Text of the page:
Scrooge (1970 film)
Theatrical release Poster by Joseph Bowler
|Directed by||Ronald Neame|
|Produced by||Robert H. Solo|
|Screenplay by||Leslie Bricusse|
|Based on||A Christmas Carol
by Charles Dickens
|Music by||Leslie Bricusse|
|Edited by||Peter Weatherley|
|Distributed by||National General Pictures|
Scrooge is a 1970 British musical film adaptation in Panavision of Charles Dickens' 1843 story, A Christmas Carol. It was filmed in London between January and May 1970 and directed by Ronald Neame, and starred Albert Finney in the title role. The film's musical score was composed by Leslie Bricusse, and arranged and conducted by Ian Fraser. With eleven musical arrangements interspersed throughout (all retaining a traditional British air), the award-winning motion picture is a faithful musical retelling of the original. The film received limited praise, but Albert Finney won the Golden Globe Award for Best Actor in a Musical/Comedy in 1971.
The film received four Academy Award nominations.
On Christmas Eve, in 19th century London, Ebenezer Scrooge, a surly money-lender, does not share the merriment of Christmas. He declines his nephew Fred's invitation for Christmas dinner and reluctantly gives his loyal employee Bob Cratchit Christmas Day off. As Scrooge leaves for home, he visits some of his clients including Tom Jenkins and declines two gentlemen's offer to collect money for charity. In his house, Scrooge encounters the ghost of his deceased business partner Jacob Marley, who warns him to repent his wicked ways or he will be condemned in the afterlife like he was, carrying heavy chains forged for his own greedy ways. Before leaving, Marley informs him that three spirits will visit him.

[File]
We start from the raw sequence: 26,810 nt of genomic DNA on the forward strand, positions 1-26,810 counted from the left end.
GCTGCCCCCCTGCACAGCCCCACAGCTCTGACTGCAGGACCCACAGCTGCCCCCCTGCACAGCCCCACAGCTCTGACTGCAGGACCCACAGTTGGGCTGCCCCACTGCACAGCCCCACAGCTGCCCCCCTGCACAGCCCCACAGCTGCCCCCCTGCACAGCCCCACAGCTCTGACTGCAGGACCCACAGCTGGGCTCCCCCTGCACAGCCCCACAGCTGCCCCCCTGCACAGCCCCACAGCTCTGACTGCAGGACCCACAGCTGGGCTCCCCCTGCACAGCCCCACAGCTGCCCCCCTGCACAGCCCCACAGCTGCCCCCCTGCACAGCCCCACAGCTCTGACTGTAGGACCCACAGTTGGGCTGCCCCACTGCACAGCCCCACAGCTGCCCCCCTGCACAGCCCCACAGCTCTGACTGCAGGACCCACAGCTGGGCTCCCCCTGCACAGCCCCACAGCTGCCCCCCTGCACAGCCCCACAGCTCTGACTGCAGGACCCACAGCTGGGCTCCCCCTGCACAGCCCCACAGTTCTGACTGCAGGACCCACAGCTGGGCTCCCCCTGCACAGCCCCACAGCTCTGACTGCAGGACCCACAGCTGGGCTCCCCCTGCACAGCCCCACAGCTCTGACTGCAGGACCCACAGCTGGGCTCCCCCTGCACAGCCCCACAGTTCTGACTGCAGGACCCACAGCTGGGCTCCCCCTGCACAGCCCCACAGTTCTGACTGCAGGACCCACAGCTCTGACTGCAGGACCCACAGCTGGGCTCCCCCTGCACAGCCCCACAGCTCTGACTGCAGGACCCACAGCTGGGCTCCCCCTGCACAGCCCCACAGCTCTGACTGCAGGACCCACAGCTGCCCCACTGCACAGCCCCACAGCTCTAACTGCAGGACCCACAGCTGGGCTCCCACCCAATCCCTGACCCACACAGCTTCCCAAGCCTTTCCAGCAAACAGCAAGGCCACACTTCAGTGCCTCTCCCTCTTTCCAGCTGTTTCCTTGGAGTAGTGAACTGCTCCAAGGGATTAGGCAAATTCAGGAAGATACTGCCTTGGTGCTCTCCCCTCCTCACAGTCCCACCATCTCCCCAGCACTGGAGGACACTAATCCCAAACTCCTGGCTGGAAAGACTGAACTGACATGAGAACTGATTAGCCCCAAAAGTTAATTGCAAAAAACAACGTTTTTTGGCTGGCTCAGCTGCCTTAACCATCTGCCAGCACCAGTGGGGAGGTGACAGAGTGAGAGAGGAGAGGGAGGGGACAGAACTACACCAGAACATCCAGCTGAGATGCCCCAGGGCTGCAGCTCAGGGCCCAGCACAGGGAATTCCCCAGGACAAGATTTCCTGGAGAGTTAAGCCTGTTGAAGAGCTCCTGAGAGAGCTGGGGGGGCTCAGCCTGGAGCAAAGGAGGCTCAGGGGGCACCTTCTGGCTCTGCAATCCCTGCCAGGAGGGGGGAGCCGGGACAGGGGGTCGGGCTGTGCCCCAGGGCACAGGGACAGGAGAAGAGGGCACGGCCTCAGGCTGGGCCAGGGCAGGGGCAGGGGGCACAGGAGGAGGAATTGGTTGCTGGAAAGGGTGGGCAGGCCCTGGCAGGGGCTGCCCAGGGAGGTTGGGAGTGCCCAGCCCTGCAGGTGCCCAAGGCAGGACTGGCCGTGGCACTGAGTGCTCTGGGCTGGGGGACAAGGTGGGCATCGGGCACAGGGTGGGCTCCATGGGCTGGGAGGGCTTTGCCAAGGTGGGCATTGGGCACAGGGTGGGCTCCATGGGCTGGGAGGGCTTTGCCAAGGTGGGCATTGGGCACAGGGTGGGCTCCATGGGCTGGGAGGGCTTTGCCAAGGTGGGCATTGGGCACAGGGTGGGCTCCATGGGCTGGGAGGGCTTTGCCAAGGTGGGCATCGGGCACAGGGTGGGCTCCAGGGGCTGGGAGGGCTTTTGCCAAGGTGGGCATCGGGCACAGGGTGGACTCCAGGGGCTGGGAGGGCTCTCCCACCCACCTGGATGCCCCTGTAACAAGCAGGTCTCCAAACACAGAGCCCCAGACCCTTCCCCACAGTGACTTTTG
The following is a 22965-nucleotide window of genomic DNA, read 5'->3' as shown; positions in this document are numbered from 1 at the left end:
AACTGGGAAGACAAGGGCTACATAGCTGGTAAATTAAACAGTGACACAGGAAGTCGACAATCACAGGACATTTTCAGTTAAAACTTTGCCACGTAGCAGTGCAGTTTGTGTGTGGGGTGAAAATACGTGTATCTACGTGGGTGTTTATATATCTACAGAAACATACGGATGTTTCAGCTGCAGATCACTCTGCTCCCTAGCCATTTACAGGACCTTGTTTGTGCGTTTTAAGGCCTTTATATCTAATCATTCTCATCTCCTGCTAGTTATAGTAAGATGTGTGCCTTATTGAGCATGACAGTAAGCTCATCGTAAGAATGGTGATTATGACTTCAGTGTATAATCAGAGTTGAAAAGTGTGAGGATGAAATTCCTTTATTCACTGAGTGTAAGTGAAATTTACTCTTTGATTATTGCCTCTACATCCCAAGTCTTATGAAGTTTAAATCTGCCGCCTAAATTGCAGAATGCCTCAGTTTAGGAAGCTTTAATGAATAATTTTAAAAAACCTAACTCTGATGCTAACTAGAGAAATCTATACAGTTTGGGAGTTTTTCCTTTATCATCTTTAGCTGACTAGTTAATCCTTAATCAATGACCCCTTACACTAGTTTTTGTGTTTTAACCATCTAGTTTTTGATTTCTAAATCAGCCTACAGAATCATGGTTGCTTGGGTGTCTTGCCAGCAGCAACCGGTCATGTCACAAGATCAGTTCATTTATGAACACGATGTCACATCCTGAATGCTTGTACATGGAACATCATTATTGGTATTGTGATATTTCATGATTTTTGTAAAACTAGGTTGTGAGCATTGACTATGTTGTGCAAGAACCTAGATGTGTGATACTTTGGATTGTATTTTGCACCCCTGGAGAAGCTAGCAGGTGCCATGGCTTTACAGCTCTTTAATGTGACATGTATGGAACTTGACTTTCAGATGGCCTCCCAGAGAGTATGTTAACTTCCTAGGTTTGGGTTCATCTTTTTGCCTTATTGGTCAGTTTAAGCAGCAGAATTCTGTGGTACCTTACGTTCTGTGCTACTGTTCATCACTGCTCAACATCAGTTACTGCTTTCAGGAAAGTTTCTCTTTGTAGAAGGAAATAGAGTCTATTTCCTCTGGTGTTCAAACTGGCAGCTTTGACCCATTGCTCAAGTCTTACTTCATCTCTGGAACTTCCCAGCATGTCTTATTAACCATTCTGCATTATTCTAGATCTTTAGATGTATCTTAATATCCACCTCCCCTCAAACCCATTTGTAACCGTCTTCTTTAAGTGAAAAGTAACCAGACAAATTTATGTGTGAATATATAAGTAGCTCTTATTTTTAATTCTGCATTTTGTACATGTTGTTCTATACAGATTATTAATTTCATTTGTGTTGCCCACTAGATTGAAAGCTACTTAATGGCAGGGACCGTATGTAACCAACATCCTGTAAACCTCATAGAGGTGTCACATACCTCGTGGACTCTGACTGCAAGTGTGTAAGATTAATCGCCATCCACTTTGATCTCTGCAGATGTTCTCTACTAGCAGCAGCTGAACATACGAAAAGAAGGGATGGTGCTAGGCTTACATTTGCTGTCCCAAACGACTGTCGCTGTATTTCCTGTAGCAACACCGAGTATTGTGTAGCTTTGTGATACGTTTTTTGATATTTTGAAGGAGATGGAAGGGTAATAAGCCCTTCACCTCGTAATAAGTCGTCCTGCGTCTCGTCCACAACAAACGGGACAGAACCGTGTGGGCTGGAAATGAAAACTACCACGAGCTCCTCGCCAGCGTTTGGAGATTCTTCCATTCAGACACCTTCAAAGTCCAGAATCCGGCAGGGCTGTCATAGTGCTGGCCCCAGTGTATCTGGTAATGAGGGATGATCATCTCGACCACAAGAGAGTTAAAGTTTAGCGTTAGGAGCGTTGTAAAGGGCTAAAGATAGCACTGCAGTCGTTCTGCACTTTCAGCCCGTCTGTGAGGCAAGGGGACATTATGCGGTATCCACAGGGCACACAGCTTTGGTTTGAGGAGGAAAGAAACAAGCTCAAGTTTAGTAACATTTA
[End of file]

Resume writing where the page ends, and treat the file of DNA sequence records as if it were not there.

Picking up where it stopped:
At one o'clock, Scrooge is visited by the Victorian upper-class Ghost of Christmas Past, who takes him back in time to his childhood and early adult life. They visit his lonely school days, and then his time as an employee under Mr. Fezziwig. Attending a Christmas party held by Fezziwig, Scrooge falling in love with his daughter, Isabel. However, the spirit shows Scrooge how Isabel left him when he chose money over her. He dismisses the spirit as he returns to the present.
Scrooge is visited by the gigantic, merry Ghost of Christmas Present, a jolly giant, who shows him the joys and wonder of Christmas Day. Scrooge and the spirit visit Bob's house, learning his family is surprisingly content with their small dinner, Scrooge taking pity on Bob's ill son Tiny Tim. Before the spirit leaves, Scrooge is warned that life is too short and comments that Tiny Tim might not survive until next Christmas.
Returning to his bedroom, Scrooge is visited by the Ghost of Christmas Yet to Come, a silent, cloaked figure who takes him into the future. Scrooge and the spirit witness Tom and the other citizens rejoicing at the death of Scrooge. The spirit transports Scrooge to Bob's house, where he discovers that Tiny Tim had died. The spirit escorts Scrooge to a cemetery, where the spirit points out his own grave. Realizing this, Scrooge promises to change his ways before the spirit forces him to fall into the fires of Hell from his empty grave. Scrooge reunites with Marley, who has him adorned with the same chains made of his past sins by several demons.
Awakening in his bedroom on Christmas Day, with love and joy in his heart, a gleeful Scrooge decides to bring happiness to the citizens of London. He goes on a shopping spree, buying food and presents. He runs into Fred and his wife and gives them some overdue presents as well. They invite Scrooge to Christmas lunch, which he gladly accepts. Dressed as Father Christmas, Scrooge then delivers a giant turkey, presents and toys to the Cratchits, and after making his identity known, gives Bob a raise and promises that they will work to find the best doctors to make Tiny Tim better. Scrooge then frees all his clients from their debts, much to their delight. Scrooge returns home to get ready for lunch with his family and thanks Marley for helping him at a second chance at life.